And, the best part about the lamp is it costs under $30, which is a total steal. So, if you’re getting into resin 3D printing and need a way to cure your prints without spending too much dough, definitely give the Comgrow UV resin curing light a shot!

Third, Anycubic is another major player in the consumer 3D printing space, and the Anycubic Wash & Cure Plus station is perhaps one of the best options for a UV light.

As indicated by the name, this product serves as both a UV curing and a print washing station, just like the Mercurcy Plus V2.0. And, like the Mercury Plus V2.0, the Anycubic Wash & Cure Plus is also decently large; it has an available containment space measuring 192 x 120 x 290 mm, which should be more than enough space for curing large 3D prints.

But my favorite feature of the Anycubic Wash & Cure Plus station is its UV light bar, which is innovatively L-shaped. The L-shaped light bar has a hinge near the top that makes it easy to cure the top surface of a model, which is traditionally difficult to cure. This yields higher-quality 3D prints than other UV curing lamps which fail to cure the top surface.

Of course, the product also has a rotating disk bed, too, so models will be pretty evenly cured.

The product also has a sensor that detects when the enclosure is attached, so the UV light will automatically shut off when the enclosure is off. This was done to protect people’s eyesight and is a feature that’s not always on these types of products.

The interface on the Anycubic Wash & Cure Plus station is also very easy to use, with a knob that can be used to set a timer, change washing modes, and more! On this note, I want to point out that the wash feature on this product uses the rotating disk motor to move the water (or solvent) in the container to better wash the 3D print in the bin, again yielding higher-quality prints than other curing stations.

So if you’re looking to maximize the quality of your prints and are comfortable spending a little extra, then I strongly suggest getting the Anycubic Wash & Cure station.

The largest curing box on this list comes from SainSmart, yet another manufacturer of 3D printing supplies. The SainSmart Curing Box is surprisingly budget-friendly and offers a ton of space, allowing you to cure even the largest 3D prints. Moreover, the available space inside the SainSmart curing box measures 310 x 310 x 310 mm, which is larger than any other option on this list.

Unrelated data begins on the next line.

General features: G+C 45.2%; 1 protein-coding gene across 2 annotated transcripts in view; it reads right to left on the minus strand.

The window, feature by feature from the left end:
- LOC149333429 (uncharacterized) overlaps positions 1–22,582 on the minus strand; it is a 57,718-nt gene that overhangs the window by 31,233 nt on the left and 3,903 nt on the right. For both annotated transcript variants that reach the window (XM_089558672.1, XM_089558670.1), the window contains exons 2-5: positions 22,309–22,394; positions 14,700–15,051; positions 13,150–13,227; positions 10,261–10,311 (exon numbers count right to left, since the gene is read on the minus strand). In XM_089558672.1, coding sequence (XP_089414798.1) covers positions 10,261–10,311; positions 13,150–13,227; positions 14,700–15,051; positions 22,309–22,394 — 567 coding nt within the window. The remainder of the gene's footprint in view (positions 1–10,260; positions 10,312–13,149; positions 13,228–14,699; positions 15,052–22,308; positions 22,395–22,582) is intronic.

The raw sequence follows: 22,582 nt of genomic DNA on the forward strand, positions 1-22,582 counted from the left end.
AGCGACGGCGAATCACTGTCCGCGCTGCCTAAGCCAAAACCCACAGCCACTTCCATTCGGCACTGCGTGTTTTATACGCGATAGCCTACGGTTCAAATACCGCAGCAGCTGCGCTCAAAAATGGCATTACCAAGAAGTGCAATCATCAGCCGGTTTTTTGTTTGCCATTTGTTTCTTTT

And, despite its large size, the SainSmart curing box is also pretty light and portable due to the box’s foldable panel design.

The SainSmart curing box has excellent UV light projection abilities as its equipped with four 4-piece UV light strips, placed around the inside of the box. And the entire inside of the SainSmart curing box is reflective, which helps the light reach all sides of the inserted 3D print to achieve the highest-quality model.

The interface on this device is also super simple, consisting of a knob button and a small LCD. You can use the controls to start a timer for the UV lights so you don’t have to set a separate timer on your phone or watch.

Next, the Sovol 3D SL1 is another great curing box and it’s the one I use on a day-to-day basis. The SL1 isn’t super large, but it’s perfect for small and mid-size prints. And it costs under $50, which is very affordable!

The SL1 curing box has a rotatable disk on the inside with two long strips of UV lights along the side of the device and a small UV light strip on the top as well. Plus the inside of the curing box is reflective! For all of these reasons, the Sovol 3D SL1 does an excellent job at curing 3D prints.

To control the device, you can use the touchscreen-like interface on the top of the SL1. There are three pre-set options for the curing time (2, 4, and 6 minutes), as well as some other buttons!

Overall, the Sovol 3D SL1 is the perfect UV light box for curing resin 3D prints, and it’s both affordable and effective!